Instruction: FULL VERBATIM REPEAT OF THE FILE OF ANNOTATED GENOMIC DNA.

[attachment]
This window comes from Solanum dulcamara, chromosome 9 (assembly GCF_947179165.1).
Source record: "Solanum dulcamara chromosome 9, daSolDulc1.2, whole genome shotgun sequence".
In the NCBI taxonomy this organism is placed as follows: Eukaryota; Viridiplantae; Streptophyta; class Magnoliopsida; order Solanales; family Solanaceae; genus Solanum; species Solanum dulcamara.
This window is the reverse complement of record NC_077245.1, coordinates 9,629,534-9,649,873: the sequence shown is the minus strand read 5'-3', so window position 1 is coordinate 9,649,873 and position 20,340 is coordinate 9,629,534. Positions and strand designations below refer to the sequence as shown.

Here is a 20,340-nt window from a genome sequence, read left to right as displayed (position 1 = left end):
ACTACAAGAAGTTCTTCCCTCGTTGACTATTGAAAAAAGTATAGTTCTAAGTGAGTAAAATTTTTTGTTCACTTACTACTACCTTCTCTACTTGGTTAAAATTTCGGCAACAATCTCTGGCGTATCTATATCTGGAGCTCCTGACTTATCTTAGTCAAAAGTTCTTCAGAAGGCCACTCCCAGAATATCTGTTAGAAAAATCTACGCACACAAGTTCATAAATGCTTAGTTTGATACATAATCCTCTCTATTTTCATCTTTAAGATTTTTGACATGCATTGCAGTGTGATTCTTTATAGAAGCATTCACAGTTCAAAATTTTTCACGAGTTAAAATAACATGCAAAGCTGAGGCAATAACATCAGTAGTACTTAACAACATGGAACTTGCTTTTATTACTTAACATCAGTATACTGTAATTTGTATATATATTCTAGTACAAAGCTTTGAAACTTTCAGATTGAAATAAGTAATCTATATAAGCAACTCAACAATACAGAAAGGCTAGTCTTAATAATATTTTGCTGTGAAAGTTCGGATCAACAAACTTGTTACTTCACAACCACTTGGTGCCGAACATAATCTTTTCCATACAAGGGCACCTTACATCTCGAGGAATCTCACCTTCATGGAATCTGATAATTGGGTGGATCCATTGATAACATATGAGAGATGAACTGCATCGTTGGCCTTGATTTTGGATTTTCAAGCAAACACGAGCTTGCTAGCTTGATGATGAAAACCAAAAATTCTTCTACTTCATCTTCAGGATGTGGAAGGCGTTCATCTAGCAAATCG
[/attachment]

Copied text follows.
This window comes from Solanum dulcamara, chromosome 9 (assembly GCF_947179165.1).
Source record: "Solanum dulcamara chromosome 9, daSolDulc1.2, whole genome shotgun sequence".
In the NCBI taxonomy this organism is placed as follows: Eukaryota; Viridiplantae; Streptophyta; class Magnoliopsida; order Solanales; family Solanaceae; genus Solanum; species Solanum dulcamara.
This window is the reverse complement of record NC_077245.1, coordinates 9,629,534-9,649,873: the sequence shown is the minus strand read 5'-3', so window position 1 is coordinate 9,649,873 and position 20,340 is coordinate 9,629,534. Positions and strand designations below refer to the sequence as shown.

Here is a 20,340-nt window from a genome sequence, read left to right as displayed (position 1 = left end):
ACTACAAGAAGTTCTTCCCTCGTTGACTATTGAAAAAAGTATAGTTCTAAGTGAGTAAAATTTTTTGTTCACTTACTACTACCTTCTCTACTTGGTTAAAATTTCGGCAACAATCTCTGGCGTATCTATATCTGGAGCTCCTGACTTATCTTAGTCAAAAGTTCTTCAGAAGGCCACTCCCAGAATATCTGTTAGAAAAATCTACGCACACAAGTTCATAAATGCTTAGTTTGATACATAATCCTCTCTATTTTCATCTTTAAGATTTTTGACATGCATTGCAGTGTGATTCTTTATAGAAGCATTCACAGTTCAAAATTTTTCACGAGTTAAAATAACATGCAAAGCTGAGGCAATAACATCAGTAGTACTTAACAACATGGAACTTGCTTTTATTACTTAACATCAGTATACTGTAATTTGTATATATATTCTAGTACAAAGCTTTGAAACTTTCAGATTGAAATAAGTAATCTATATAAGCAACTCAACAATACAGAAAGGCTAGTCTTAATAATATTTTGCTGTGAAAGTTCGGATCAACAAACTTGTTACTTCACAACCACTTGGTGCCGAACATAATCTTTTCCATACAAGGGCACCTTACATCTCGAGGAATCTCACCTTCATGGAATCTGATAATTGGGTGGATCCATTGATAACATATGAGAGATGAACTGCATCGTTGGCCTTGATTTTGGATTTTCAAGCAAACACGAGCTTGCTAGCTTGATGATGAAAACCAAAAATTCTTCTACTTCATCTTCAGGATGTGGAAGGCGTTCATCTAGCAAATCG